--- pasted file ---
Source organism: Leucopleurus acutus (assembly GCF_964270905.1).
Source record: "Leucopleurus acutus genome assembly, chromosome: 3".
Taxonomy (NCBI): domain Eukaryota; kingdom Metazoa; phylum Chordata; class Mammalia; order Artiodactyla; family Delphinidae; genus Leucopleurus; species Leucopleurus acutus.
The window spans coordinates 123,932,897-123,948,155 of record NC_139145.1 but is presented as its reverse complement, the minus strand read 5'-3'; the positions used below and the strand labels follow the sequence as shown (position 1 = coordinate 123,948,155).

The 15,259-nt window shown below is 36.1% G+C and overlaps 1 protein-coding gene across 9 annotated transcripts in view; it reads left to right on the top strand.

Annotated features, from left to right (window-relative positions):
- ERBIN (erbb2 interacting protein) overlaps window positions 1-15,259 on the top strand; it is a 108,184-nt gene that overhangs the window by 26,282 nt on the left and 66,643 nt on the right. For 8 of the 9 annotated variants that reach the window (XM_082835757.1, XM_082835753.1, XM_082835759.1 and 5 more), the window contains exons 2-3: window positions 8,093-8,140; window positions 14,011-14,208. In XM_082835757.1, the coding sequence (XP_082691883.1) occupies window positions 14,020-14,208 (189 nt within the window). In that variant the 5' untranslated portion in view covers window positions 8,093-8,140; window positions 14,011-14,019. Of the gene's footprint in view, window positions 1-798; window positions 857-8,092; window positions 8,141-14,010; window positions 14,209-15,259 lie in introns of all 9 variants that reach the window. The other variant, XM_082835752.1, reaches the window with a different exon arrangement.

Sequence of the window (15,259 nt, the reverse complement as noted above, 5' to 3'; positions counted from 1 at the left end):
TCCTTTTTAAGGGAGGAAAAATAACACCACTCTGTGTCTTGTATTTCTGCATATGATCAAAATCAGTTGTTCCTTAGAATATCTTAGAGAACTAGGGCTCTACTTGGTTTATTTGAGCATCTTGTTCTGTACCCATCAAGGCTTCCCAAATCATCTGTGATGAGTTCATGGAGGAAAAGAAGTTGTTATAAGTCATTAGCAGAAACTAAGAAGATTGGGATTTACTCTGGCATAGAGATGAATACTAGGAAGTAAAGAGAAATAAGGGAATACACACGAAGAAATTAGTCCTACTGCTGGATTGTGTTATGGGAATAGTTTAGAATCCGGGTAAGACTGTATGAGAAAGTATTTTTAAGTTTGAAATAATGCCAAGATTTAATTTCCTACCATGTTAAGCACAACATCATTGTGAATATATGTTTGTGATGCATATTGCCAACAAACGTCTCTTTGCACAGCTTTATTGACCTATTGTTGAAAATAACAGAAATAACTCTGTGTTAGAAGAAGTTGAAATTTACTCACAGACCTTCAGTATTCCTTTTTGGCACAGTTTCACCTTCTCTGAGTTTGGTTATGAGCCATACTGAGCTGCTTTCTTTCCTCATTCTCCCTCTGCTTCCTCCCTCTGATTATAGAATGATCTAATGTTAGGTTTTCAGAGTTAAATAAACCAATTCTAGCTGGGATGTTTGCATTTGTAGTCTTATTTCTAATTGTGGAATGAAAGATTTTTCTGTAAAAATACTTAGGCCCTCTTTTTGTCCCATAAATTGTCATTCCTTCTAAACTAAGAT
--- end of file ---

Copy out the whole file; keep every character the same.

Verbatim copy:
Source organism: Leucopleurus acutus (assembly GCF_964270905.1).
Source record: "Leucopleurus acutus genome assembly, chromosome: 3".
Taxonomy (NCBI): domain Eukaryota; kingdom Metazoa; phylum Chordata; class Mammalia; order Artiodactyla; family Delphinidae; genus Leucopleurus; species Leucopleurus acutus.
The window spans coordinates 123,932,897-123,948,155 of record NC_139145.1 but is presented as its reverse complement, the minus strand read 5'-3'; the positions used below and the strand labels follow the sequence as shown (position 1 = coordinate 123,948,155).

The 15,259-nt window shown below is 36.1% G+C and overlaps 1 protein-coding gene across 9 annotated transcripts in view; it reads left to right on the top strand.

Annotated features, from left to right (window-relative positions):
- ERBIN (erbb2 interacting protein) overlaps window positions 1-15,259 on the top strand; it is a 108,184-nt gene that overhangs the window by 26,282 nt on the left and 66,643 nt on the right. For 8 of the 9 annotated variants that reach the window (XM_082835757.1, XM_082835753.1, XM_082835759.1 and 5 more), the window contains exons 2-3: window positions 8,093-8,140; window positions 14,011-14,208. In XM_082835757.1, the coding sequence (XP_082691883.1) occupies window positions 14,020-14,208 (189 nt within the window). In that variant the 5' untranslated portion in view covers window positions 8,093-8,140; window positions 14,011-14,019. Of the gene's footprint in view, window positions 1-798; window positions 857-8,092; window positions 8,141-14,010; window positions 14,209-15,259 lie in introns of all 9 variants that reach the window. The other variant, XM_082835752.1, reaches the window with a different exon arrangement.

Sequence of the window (15,259 nt, the reverse complement as noted above, 5' to 3'; positions counted from 1 at the left end):
TCCTTTTTAAGGGAGGAAAAATAACACCACTCTGTGTCTTGTATTTCTGCATATGATCAAAATCAGTTGTTCCTTAGAATATCTTAGAGAACTAGGGCTCTACTTGGTTTATTTGAGCATCTTGTTCTGTACCCATCAAGGCTTCCCAAATCATCTGTGATGAGTTCATGGAGGAAAAGAAGTTGTTATAAGTCATTAGCAGAAACTAAGAAGATTGGGATTTACTCTGGCATAGAGATGAATACTAGGAAGTAAAGAGAAATAAGGGAATACACACGAAGAAATTAGTCCTACTGCTGGATTGTGTTATGGGAATAGTTTAGAATCCGGGTAAGACTGTATGAGAAAGTATTTTTAAGTTTGAAATAATGCCAAGATTTAATTTCCTACCATGTTAAGCACAACATCATTGTGAATATATGTTTGTGATGCATATTGCCAACAAACGTCTCTTTGCACAGCTTTATTGACCTATTGTTGAAAATAACAGAAATAACTCTGTGTTAGAAGAAGTTGAAATTTACTCACAGACCTTCAGTATTCCTTTTTGGCACAGTTTCACCTTCTCTGAGTTTGGTTATGAGCCATACTGAGCTGCTTTCTTTCCTCATTCTCCCTCTGCTTCCTCCCTCTGATTATAGAATGATCTAATGTTAGGTTTTCAGAGTTAAATAAACCAATTCTAGCTGGGATGTTTGCATTTGTAGTCTTATTTCTAATTGTGGAATGAAAGATTTTTCTGTAAAAATACTTAGGCCCTCTTTTTGTCCCATAAATTGTCATTCCTTCTAAACTAAGAT